Josh Harding was a surprise guest on the ice at Minnesota Wild practice Wednesday in Chicago. He hadn’t practiced with his teammates since mid-January and hasn’t started a game since Dec. 31 when complications from his treatment for multiple sclerosis sidelined him indefinitely.
Planned out a few days in advance, Harding knew he would be joining the Wild when they traveled to Chicago ahead of Thursday’s game against the Blackhawks. He's been skating on his own for a few weeks now, taking things day-by-day. “Whenever I can get ice I’ve been out there,” he said after practice.
“This is the first step,” said Wild head coach Mike Yeo. “We’ll try and figure out a plan for him going forward.”
After his last start on New Year’s Eve, Harding, who was the arguably the Vezina Trophy favorite at that time, hit a “rough patch” he said. “It’s one of those things that was out of my control.”
Since news of his battle with MS was revealed last summer, Harding has never wanted the focus to be on what he’s facing. He had the same mindset on Wednesday when he declined to go into specifics as to what complications he was dealing with because the focus should be on the Wild’s fight for a Western Conference playoff spot. He would only say it was “one of the hardest things I’ve had to deal with.”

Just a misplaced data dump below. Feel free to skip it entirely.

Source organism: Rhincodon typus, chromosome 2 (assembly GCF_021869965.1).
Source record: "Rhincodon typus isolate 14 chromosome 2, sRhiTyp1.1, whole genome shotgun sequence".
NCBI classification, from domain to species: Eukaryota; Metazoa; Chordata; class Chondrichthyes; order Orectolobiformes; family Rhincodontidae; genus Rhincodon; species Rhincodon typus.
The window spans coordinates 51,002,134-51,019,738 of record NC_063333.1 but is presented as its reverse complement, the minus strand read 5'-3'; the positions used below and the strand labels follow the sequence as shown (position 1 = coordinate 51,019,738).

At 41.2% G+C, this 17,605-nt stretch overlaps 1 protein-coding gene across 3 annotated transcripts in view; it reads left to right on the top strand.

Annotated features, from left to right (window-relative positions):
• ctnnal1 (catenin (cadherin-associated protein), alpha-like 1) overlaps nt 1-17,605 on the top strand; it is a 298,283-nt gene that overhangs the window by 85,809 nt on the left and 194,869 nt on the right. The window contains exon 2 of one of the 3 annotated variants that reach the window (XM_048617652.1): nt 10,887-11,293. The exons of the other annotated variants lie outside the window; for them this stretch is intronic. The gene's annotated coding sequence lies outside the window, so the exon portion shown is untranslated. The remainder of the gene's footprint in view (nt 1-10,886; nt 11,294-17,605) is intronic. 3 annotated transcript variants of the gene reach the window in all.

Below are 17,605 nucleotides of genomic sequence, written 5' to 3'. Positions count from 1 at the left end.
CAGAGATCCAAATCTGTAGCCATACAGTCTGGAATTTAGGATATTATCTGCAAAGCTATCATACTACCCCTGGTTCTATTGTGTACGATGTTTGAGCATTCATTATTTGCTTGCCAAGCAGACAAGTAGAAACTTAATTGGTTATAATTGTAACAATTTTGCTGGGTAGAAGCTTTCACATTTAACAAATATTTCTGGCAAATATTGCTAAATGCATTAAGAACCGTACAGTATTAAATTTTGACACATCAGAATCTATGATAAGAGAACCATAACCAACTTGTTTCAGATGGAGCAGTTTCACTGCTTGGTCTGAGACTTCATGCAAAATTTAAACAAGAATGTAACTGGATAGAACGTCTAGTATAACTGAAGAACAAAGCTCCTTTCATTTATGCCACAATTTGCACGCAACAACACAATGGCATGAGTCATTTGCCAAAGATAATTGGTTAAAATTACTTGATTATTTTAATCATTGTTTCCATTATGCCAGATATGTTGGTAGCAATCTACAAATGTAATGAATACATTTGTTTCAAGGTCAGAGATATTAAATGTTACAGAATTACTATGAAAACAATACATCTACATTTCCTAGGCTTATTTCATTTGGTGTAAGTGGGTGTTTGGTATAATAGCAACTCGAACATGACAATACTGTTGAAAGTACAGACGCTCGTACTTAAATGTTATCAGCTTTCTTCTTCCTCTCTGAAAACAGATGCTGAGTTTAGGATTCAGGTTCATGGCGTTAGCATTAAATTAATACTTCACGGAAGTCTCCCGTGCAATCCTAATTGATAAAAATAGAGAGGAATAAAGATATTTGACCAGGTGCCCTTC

As Mike Russo of the Star Tribune brought up during Yeo’s scrum, Harding is a permanent day-to-day for the Wild. Since his absence, they’ve given Darcy Kuemper more time; had to shut down Niklas Backstom for the rest of the season; and acquired Ilya Bryzgalov at the trade deadline.
Sitting four points up in the West’s first wildcard spot, getting Harding back would just be a nice bonus at this point for the Wild. They can only hope he's able to return at some point and recapture the form that made him the league's best goalie and story for the first half of the season.
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- Sports & Recreation
- Josh Harding
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